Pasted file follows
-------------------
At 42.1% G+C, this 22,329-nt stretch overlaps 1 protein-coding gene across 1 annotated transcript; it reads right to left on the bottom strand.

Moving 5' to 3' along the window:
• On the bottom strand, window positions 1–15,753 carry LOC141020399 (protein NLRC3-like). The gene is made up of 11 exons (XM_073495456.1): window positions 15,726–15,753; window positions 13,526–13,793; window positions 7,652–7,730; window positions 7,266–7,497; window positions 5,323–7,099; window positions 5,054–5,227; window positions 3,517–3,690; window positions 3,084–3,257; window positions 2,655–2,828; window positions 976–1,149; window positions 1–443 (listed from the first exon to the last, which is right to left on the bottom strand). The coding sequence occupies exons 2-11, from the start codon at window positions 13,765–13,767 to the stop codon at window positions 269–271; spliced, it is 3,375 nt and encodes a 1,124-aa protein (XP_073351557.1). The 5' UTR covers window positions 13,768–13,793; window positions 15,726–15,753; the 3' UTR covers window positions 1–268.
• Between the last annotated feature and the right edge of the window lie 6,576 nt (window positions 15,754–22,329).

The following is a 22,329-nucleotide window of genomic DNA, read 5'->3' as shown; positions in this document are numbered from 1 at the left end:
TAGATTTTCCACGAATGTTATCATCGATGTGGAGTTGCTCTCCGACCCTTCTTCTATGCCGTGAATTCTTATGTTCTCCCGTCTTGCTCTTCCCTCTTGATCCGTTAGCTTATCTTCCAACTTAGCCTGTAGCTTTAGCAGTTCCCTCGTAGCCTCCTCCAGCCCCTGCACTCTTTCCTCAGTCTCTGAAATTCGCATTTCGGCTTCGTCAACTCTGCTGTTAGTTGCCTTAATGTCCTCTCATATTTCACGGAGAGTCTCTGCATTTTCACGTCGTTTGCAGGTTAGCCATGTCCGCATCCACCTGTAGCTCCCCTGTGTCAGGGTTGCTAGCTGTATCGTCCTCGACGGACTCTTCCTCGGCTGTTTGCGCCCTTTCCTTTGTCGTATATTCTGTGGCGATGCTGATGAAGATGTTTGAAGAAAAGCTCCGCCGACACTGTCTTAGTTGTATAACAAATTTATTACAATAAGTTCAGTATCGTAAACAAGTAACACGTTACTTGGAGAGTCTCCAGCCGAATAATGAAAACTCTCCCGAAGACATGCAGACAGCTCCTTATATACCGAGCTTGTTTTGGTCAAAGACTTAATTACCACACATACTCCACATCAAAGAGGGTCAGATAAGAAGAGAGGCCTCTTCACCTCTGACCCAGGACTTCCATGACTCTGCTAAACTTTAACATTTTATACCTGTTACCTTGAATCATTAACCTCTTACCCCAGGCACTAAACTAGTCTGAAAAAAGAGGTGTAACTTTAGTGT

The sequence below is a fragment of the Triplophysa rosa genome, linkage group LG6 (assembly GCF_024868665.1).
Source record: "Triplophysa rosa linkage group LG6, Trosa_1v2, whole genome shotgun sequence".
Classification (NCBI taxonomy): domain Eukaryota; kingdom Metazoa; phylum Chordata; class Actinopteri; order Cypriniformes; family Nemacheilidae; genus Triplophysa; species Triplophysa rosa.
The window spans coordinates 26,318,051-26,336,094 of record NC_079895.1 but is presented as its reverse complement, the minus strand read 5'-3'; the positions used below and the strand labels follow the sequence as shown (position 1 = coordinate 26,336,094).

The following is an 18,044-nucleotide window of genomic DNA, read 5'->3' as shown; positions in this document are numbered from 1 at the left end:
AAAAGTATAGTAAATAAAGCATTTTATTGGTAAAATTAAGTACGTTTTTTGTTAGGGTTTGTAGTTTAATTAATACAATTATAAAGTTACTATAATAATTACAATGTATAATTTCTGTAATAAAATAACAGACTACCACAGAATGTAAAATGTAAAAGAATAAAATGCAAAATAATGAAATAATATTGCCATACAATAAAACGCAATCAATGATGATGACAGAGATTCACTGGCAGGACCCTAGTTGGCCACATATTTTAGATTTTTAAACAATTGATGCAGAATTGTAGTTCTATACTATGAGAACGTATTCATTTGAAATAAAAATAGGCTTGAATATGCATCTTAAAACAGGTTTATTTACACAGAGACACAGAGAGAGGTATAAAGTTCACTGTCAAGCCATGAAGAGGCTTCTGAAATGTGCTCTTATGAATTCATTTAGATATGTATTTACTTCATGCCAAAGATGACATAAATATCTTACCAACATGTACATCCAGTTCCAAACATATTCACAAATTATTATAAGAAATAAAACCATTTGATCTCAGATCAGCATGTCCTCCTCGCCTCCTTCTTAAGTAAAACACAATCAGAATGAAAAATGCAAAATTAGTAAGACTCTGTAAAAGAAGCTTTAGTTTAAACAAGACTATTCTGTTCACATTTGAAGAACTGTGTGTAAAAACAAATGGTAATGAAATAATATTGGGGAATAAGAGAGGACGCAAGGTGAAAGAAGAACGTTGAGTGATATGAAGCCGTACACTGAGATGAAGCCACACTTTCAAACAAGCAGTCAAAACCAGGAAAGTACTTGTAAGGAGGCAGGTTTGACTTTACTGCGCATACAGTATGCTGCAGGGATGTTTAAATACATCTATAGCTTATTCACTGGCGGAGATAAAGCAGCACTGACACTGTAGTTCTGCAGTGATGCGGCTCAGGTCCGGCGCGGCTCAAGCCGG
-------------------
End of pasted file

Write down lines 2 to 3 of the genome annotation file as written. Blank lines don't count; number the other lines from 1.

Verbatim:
Moving 5' to 3' along the window:
• On the bottom strand, window positions 1–15,753 carry LOC141020399 (protein NLRC3-like). The gene is made up of 11 exons (XM_073495456.1): window positions 15,726–15,753; window positions 13,526–13,793; window positions 7,652–7,730; window positions 7,266–7,497; window positions 5,323–7,099; window positions 5,054–5,227; window positions 3,517–3,690; window positions 3,084–3,257; window positions 2,655–2,828; window positions 976–1,149; window positions 1–443 (listed from the first exon to the last, which is right to left on the bottom strand). The coding sequence occupies exons 2-11, from the start codon at window positions 13,765–13,767 to the stop codon at window positions 269–271; spliced, it is 3,375 nt and encodes a 1,124-aa protein (XP_073351557.1). The 5' UTR covers window positions 13,768–13,793; window positions 15,726–15,753; the 3' UTR covers window positions 1–268.